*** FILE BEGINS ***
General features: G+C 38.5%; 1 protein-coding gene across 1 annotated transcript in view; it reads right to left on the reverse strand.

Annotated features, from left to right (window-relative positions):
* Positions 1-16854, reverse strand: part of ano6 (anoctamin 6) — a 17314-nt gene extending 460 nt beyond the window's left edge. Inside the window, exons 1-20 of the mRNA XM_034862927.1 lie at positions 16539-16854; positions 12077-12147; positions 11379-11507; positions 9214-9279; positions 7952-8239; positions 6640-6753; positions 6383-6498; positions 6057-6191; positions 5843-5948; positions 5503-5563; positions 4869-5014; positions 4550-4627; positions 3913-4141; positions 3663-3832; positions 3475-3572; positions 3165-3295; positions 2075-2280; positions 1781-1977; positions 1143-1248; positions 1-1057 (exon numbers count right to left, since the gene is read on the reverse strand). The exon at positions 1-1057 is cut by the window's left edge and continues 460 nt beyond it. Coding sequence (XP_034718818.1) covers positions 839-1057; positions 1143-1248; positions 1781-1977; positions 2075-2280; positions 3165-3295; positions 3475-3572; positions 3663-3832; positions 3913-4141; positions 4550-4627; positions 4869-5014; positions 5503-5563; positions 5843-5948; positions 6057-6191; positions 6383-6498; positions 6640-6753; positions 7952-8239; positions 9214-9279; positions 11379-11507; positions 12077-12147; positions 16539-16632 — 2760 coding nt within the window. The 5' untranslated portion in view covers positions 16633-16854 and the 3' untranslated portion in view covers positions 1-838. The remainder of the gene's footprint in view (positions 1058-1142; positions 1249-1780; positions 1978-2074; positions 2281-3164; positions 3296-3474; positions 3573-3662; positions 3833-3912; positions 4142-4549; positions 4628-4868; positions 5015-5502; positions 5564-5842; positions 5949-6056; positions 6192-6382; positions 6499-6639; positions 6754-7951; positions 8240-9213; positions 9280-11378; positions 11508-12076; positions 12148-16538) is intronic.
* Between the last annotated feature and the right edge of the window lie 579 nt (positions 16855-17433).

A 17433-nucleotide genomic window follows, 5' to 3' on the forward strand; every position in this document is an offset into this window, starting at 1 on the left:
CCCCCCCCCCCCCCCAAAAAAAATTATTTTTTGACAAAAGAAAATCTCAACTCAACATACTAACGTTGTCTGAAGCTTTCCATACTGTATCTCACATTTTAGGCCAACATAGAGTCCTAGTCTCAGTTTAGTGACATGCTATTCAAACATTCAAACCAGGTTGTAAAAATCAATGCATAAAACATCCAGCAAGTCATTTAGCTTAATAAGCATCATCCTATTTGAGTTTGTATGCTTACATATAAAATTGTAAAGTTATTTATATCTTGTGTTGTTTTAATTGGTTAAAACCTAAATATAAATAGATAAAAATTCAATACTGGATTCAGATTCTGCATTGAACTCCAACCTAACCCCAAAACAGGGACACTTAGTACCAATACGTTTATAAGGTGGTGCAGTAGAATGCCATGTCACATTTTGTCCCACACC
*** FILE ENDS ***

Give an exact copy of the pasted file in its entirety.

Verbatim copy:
General features: G+C 38.5%; 1 protein-coding gene across 1 annotated transcript in view; it reads right to left on the reverse strand.

Annotated features, from left to right (window-relative positions):
* Positions 1-16854, reverse strand: part of ano6 (anoctamin 6) — a 17314-nt gene extending 460 nt beyond the window's left edge. Inside the window, exons 1-20 of the mRNA XM_034862927.1 lie at positions 16539-16854; positions 12077-12147; positions 11379-11507; positions 9214-9279; positions 7952-8239; positions 6640-6753; positions 6383-6498; positions 6057-6191; positions 5843-5948; positions 5503-5563; positions 4869-5014; positions 4550-4627; positions 3913-4141; positions 3663-3832; positions 3475-3572; positions 3165-3295; positions 2075-2280; positions 1781-1977; positions 1143-1248; positions 1-1057 (exon numbers count right to left, since the gene is read on the reverse strand). The exon at positions 1-1057 is cut by the window's left edge and continues 460 nt beyond it. Coding sequence (XP_034718818.1) covers positions 839-1057; positions 1143-1248; positions 1781-1977; positions 2075-2280; positions 3165-3295; positions 3475-3572; positions 3663-3832; positions 3913-4141; positions 4550-4627; positions 4869-5014; positions 5503-5563; positions 5843-5948; positions 6057-6191; positions 6383-6498; positions 6640-6753; positions 7952-8239; positions 9214-9279; positions 11379-11507; positions 12077-12147; positions 16539-16632 — 2760 coding nt within the window. The 5' untranslated portion in view covers positions 16633-16854 and the 3' untranslated portion in view covers positions 1-838. The remainder of the gene's footprint in view (positions 1058-1142; positions 1249-1780; positions 1978-2074; positions 2281-3164; positions 3296-3474; positions 3573-3662; positions 3833-3912; positions 4142-4549; positions 4628-4868; positions 5015-5502; positions 5564-5842; positions 5949-6056; positions 6192-6382; positions 6499-6639; positions 6754-7951; positions 8240-9213; positions 9280-11378; positions 11508-12076; positions 12148-16538) is intronic.
* Between the last annotated feature and the right edge of the window lie 579 nt (positions 16855-17433).

A 17433-nucleotide genomic window follows, 5' to 3' on the forward strand; every position in this document is an offset into this window, starting at 1 on the left:
CCCCCCCCCCCCCCCAAAAAAAATTATTTTTTGACAAAAGAAAATCTCAACTCAACATACTAACGTTGTCTGAAGCTTTCCATACTGTATCTCACATTTTAGGCCAACATAGAGTCCTAGTCTCAGTTTAGTGACATGCTATTCAAACATTCAAACCAGGTTGTAAAAATCAATGCATAAAACATCCAGCAAGTCATTTAGCTTAATAAGCATCATCCTATTTGAGTTTGTATGCTTACATATAAAATTGTAAAGTTATTTATATCTTGTGTTGTTTTAATTGGTTAAAACCTAAATATAAATAGATAAAAATTCAATACTGGATTCAGATTCTGCATTGAACTCCAACCTAACCCCAAAACAGGGACACTTAGTACCAATACGTTTATAAGGTGGTGCAGTAGAATGCCATGTCACATTTTGTCCCACACC